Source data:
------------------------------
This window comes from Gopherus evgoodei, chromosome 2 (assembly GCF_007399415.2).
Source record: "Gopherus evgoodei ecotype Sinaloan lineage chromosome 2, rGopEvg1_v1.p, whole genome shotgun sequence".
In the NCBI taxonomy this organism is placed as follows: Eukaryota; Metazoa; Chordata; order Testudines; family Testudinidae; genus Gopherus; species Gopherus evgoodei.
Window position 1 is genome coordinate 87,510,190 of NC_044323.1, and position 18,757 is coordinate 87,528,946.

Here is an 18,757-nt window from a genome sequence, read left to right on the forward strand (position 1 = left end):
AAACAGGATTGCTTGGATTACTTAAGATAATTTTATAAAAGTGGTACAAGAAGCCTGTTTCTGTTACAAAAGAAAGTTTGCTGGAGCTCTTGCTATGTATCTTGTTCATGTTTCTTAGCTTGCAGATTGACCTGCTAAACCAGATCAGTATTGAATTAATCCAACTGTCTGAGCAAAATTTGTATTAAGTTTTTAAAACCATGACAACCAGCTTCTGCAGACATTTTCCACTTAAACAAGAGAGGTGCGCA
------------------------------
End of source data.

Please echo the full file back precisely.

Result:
This window comes from Gopherus evgoodei, chromosome 2 (assembly GCF_007399415.2).
Source record: "Gopherus evgoodei ecotype Sinaloan lineage chromosome 2, rGopEvg1_v1.p, whole genome shotgun sequence".
In the NCBI taxonomy this organism is placed as follows: Eukaryota; Metazoa; Chordata; order Testudines; family Testudinidae; genus Gopherus; species Gopherus evgoodei.
Window position 1 is genome coordinate 87,510,190 of NC_044323.1, and position 18,757 is coordinate 87,528,946.

Here is an 18,757-nt window from a genome sequence, read left to right on the forward strand (position 1 = left end):
AAACAGGATTGCTTGGATTACTTAAGATAATTTTATAAAAGTGGTACAAGAAGCCTGTTTCTGTTACAAAAGAAAGTTTGCTGGAGCTCTTGCTATGTATCTTGTTCATGTTTCTTAGCTTGCAGATTGACCTGCTAAACCAGATCAGTATTGAATTAATCCAACTGTCTGAGCAAAATTTGTATTAAGTTTTTAAAACCATGACAACCAGCTTCTGCAGACATTTTCCACTTAAACAAGAGAGGTGCGCA